We were sitting at arguably the best Chinese restaurant in Los Angeles, somewhere deep in the heart of Chinatown. I watched my eldest daughter and father delight in the rare occasion of each other’s company.
My father just got his shoes shined at Union Station. This took him back into history and opened the door for his infectious walk down memory lane. We listened as he slurped soup and remembered moments from Iraq to Israel—the small boy he chased along the railroads in Baghdad where he was born; tales of stealing the school’s only ball in their small town of Affula once they escaped from Iraq to Israel when he was around 12; and then his classic tales of working for El Al after his army service, and how that brought him to meet my mom in Brooklyn, NY.
Suddenly my 14-year-old looked at me. I knew what the gleam in her eye meant. I tried to gleam something back like, “Take caution.” She smiled her “Don’t worry, Mom” smile, and took the plunge.
She asked my dad, calling him by his Hebrew name, if he knew what a Jewbu was. Not only is his hearing compromised, but the term was also clearly foreign to my dad. I was not sure if I could handle my father getting mad at me, the mother, for raising someone so out of the ordinary.
You see, my dad is a man of conditional love. He knows this about himself. He was raised in a household filled with conditions. He and eight of his siblings shared a room, while the prettiest of the daughters were bestowed a private room. Appearances mattered, and individual belief systems were frowned upon.
Would my father be able to hear the innocent proclamation of his granddaughter trying on this new role? If a kid is messy in her learning about herself, shouldn’t that be OK?
My girl began to easily explain the term Jewbu as a Jewish person who has adopted Buddhist beliefs. Apparently her mom (gasp!) had introduced her to yoga and meditation, which led her to investigate things like past lives and karma. Despite the fact that her father is a rabbi, she was never a big fan of God talk or bible stories, and now she is surrounded by artists in school who talk about belief in the universal and books on Buddhism.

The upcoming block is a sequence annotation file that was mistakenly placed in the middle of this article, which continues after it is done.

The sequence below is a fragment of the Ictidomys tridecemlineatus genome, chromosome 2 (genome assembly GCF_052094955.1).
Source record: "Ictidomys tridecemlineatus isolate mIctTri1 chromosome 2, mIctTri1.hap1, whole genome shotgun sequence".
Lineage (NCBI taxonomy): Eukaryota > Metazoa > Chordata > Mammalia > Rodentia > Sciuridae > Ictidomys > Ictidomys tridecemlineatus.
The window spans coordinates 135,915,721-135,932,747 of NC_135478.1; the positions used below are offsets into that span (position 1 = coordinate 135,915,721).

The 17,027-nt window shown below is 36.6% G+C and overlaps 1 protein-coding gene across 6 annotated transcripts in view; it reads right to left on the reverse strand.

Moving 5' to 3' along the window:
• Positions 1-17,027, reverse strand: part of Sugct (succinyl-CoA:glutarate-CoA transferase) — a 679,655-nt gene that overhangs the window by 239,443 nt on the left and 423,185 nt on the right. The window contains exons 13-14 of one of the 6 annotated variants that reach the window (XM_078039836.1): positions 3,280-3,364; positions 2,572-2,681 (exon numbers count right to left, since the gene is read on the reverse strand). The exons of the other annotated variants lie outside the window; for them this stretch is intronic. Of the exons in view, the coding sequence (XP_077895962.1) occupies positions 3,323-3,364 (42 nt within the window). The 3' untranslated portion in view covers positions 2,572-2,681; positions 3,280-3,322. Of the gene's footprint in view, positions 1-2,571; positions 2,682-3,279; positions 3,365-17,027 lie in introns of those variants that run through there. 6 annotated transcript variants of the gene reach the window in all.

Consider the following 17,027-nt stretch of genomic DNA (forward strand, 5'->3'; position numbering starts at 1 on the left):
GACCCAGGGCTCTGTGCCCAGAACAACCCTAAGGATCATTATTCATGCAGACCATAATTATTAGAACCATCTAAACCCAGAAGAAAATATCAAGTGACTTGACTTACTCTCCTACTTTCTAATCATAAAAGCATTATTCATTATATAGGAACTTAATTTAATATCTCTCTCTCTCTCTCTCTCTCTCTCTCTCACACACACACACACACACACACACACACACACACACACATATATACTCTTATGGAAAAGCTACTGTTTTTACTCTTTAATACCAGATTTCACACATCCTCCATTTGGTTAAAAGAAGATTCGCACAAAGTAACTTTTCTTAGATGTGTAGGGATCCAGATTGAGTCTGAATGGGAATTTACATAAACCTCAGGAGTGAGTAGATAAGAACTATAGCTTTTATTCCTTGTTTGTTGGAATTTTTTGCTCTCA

The whole discourse was so innocent. She was not denouncing Judaism in any way. In fact, she showed her knowledge by explaining the similarities between the two religions, and why Buddhist beliefs have such synergy with Jewish ones. She volunteers and includes herself in Jewish rituals without even meaning to sometimes, and sings the Hebrew prayers freely in front of the friends she likes to bring for holidays. Though it is common for an RK, “Rabbi’s Kid,” to feel deeply trapped by their parent’s role as clergy, and she does, we have done our best to empower our children to think for themselves.
My dad listened. His eyes scared me at first, and I figured we might have a “Fiddler on the Roof” moment. He likes to quote Tevye’s struggles by singing, “One little thread will pull out the stops, and where will it stop, where will it stop…”
“The rabbi likes this?” he asked me.
“Yes, we are OK with this,” I gently answered. I explained that we are proud she can show such expansion in her thinking. That the teenage authority in her voice does not threaten us at all because we know deeply who we are, what we believe to be important, and cherish her youthful exploration. She does not denounce her Jewish tradition, or her parent’s beliefs. In fact, my more academically-minded husband would not have it any other way.
Still, my heart was pounding, so I took a big spoonful of rice. More slurping and shifting about of food, and the meal was finished. We drove home. Later, I saw my dad take my daughter aside. He hugged her, and said he would love her no matter what.
Later, I asked myself how I truly felt about her declaration of being a Jewbu. It was not her exploration that surprised me, but more her need to label this new approach. Because they are exposed to so much more than we ever were, it seems that kids now are more prone to determine who they are early on. The flip side of this kind of awareness can also be a tendency to pigeonhole oneself, a self that will surely face many more changes with time.
I get so much out of Judaism in belief and practice that yes, a part of me wishes she automatically did, too. But if this version, this deeply rooted-in-the-questions wise woman, is the daughter I get, then… wow. I open up my unconditional arms.